Workplace and Internships Frequently Asked Questions
1. Q: When should I disclose my disability when applying for a job or internship?
A: Disclosure is a personal preference. Some people choose to disclose before an interview, so they don’t catch the employer off guard. This approach is beneficial if you need accommodations during the application or interview processes. Another option is not disclosing until the interview , meaning the first time the interviewer finds out you’re blind is when you're sitting in front of them. Regardless of which option you choose, we recommend being thoughtful of what accommodations you would require from the employer so you are best prepared to answer any questions that arise.
2. Q: What are Vocational Rehabilitation services and how can they help me secure and maintain employment?
A: Vocational Rehabilitation Services are state agencies devoted to helping those who have disabilities in their state find employment. One way these agencies help consumers is by providing financial assistance towards higher education. They also help through transition phases, whether it is a transition from high school to the workforce or high school to college. Vocational Rehabilitation Services may also pay for training centers if you choose to pursue training. The NFB has three affiliated training centers located in Louisiana, Minnesota, and Colorado. However, vocational rehabilitation agencies tend to encourage students to attend their state’s training center. Do not be discouraged if this is the case. You should advocate for your needs if you believe a structured discovery center is right for you.
3. Q: What is Social Security/SSI and how can I start the process of receiving it?
A: The Social Security Administration has two main programs applicable to the blind community: Social Security Disability Insurance (SSDI) and Supplemental Security Income (SSI.) They both relate to funding those with low income or those who are starting out in the workforce with supplemental income to support their transition. However, these programs have advantages and disadvantages. Some of the advantages are that you are given monthly income to help you pay for rent, food, transportation, supplies for your guide/service dog, etc. Often this program is related to providing some kind of healthcare whether Medicaid or Medicare. The disadvantage is that especially with SSI there is what is called a resource level limit. This means you cannot have more than $2,000 in either a checking, savings account or in stocks or bonds. The following link will take you to a page discussing further benefit programs offered by the Social Security Administration:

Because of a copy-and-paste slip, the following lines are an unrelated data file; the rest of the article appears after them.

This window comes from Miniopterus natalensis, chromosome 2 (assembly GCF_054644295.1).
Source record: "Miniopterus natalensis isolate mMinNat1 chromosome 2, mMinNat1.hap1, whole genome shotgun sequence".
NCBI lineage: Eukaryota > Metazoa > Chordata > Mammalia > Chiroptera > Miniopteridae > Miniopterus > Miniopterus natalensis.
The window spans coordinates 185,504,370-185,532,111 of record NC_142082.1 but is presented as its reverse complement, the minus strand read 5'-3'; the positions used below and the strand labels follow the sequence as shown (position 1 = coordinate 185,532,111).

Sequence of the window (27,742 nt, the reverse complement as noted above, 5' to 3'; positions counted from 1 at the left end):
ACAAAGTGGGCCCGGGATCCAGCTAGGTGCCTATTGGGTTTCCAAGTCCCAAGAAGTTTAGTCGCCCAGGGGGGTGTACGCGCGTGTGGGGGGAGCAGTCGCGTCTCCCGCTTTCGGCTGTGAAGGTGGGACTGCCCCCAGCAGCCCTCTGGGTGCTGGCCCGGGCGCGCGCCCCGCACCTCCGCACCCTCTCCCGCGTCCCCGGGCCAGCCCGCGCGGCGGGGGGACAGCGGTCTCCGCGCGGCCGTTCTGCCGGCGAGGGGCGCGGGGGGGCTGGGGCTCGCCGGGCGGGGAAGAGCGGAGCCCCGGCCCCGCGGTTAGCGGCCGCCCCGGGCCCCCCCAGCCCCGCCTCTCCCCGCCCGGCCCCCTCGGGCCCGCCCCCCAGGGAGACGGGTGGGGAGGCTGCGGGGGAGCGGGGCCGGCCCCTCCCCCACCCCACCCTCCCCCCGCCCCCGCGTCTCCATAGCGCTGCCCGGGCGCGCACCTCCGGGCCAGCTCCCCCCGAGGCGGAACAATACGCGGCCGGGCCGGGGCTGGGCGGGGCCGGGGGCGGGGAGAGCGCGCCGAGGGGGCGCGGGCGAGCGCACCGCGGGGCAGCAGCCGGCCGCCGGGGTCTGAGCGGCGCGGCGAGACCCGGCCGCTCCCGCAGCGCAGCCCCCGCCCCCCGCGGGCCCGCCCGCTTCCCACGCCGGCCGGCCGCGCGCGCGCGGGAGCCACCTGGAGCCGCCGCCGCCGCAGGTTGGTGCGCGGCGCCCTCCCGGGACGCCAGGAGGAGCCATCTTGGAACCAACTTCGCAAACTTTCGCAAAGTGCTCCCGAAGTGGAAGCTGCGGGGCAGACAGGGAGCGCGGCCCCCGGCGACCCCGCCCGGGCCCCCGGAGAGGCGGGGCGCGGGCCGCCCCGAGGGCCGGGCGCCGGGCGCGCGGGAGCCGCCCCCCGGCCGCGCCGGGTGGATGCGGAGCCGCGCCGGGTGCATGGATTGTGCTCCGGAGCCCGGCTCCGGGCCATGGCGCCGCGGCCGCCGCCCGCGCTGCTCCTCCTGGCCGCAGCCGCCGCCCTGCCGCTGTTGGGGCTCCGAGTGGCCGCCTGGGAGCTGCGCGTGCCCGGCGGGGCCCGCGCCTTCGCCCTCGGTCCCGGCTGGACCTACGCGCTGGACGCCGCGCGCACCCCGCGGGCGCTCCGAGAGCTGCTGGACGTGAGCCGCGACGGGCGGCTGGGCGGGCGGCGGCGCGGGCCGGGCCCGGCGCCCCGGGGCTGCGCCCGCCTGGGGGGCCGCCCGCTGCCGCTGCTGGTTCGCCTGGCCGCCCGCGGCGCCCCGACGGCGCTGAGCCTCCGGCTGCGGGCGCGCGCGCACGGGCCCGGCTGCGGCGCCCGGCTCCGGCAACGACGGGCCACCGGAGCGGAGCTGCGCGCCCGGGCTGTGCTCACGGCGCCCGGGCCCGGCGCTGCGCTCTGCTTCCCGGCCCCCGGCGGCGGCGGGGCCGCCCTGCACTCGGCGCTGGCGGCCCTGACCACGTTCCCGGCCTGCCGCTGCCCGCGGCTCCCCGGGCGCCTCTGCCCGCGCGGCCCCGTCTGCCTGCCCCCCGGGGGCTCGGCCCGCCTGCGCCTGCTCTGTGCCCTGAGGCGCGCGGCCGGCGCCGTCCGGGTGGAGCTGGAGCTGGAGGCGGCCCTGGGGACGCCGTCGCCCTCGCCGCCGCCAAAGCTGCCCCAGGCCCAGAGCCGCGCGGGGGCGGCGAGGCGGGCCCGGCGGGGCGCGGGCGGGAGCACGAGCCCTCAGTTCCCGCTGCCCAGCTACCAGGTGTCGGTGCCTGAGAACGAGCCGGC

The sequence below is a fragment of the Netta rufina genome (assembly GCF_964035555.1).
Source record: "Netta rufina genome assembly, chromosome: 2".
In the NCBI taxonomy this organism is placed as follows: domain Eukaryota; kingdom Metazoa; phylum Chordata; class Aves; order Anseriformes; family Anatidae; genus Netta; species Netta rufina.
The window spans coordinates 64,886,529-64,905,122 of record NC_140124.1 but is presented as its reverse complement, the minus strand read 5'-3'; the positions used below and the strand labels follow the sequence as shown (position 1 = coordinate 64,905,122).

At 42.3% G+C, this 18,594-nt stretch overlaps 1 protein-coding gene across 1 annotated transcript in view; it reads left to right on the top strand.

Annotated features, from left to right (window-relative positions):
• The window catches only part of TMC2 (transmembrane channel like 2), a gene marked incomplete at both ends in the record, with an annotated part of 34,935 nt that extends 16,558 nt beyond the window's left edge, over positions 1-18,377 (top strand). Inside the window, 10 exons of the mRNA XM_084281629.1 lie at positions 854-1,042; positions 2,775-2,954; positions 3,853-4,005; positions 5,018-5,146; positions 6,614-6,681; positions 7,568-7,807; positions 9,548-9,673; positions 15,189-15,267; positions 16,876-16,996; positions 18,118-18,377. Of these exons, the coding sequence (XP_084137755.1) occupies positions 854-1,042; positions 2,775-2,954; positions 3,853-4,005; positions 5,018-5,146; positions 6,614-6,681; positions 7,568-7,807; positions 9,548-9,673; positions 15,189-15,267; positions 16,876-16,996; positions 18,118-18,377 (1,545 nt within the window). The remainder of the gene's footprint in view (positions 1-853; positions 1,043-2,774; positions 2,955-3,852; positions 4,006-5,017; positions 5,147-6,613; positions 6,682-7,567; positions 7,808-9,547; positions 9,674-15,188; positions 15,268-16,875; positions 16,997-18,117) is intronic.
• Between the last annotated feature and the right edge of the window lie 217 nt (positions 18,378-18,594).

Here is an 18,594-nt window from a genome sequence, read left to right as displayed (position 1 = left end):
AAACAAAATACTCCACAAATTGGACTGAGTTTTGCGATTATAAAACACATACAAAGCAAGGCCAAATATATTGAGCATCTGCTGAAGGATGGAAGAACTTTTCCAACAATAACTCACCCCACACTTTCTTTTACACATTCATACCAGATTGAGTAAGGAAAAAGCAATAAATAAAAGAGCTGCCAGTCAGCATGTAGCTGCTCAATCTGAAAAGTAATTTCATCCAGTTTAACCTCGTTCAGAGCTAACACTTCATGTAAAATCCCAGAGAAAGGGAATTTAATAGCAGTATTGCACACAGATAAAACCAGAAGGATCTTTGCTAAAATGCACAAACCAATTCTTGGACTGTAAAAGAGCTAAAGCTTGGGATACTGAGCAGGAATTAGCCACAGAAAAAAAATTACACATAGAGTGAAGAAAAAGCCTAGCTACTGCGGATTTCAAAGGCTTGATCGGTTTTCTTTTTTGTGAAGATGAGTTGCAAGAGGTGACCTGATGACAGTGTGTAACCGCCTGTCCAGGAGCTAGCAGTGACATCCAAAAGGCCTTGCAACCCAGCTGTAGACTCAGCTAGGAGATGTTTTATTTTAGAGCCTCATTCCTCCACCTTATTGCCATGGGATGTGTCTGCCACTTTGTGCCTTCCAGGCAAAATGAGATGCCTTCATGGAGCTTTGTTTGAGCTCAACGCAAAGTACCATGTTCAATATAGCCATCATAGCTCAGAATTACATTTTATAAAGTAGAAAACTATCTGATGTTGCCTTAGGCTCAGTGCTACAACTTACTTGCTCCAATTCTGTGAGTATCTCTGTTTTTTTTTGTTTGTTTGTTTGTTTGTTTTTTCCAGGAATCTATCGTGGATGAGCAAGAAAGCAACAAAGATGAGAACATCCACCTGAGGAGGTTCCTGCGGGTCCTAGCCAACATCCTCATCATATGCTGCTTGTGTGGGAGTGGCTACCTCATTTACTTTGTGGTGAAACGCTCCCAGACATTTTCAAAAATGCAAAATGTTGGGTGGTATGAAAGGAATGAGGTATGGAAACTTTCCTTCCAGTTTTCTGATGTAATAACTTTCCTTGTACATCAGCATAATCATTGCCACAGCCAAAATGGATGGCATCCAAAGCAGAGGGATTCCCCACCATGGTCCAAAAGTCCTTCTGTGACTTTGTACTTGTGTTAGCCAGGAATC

If you need help applying/understanding your rights, you may also contact your local Independent Living Center. The following link shows all of the Independent Living Centers throughout the country divided by State. Once you select the State you live in/study in, you can find the one closest to where you either live or are studying:
4. Q: I struggle with open networking events. What are good tips to help me effectively network?
A: Networking certainly comes with challenges, but here are a few tips that blind students have found helpful. Having a solid elevator pitch is essential for good networking. An elevator pitch is a 45 second speech about who you are. We suggest including the following: what you do, what you are passionate about, and relevant goal(s). Don’t be afraid to ask the other person about themselves. Being an engaged listener can get you far. Once you have finished talking to someone and have exchanged contact information, take a moment to write down some notes about the conversation. Otherwise, you may forget something that could be helpful to you in the future. Finally, follow up. Requesting another time to chat or even sending a thank you message can be a fantastic way to keep the conversation going and show the other person you’re interest. LinkedIn is a great resource to keep in-touch with your professional network.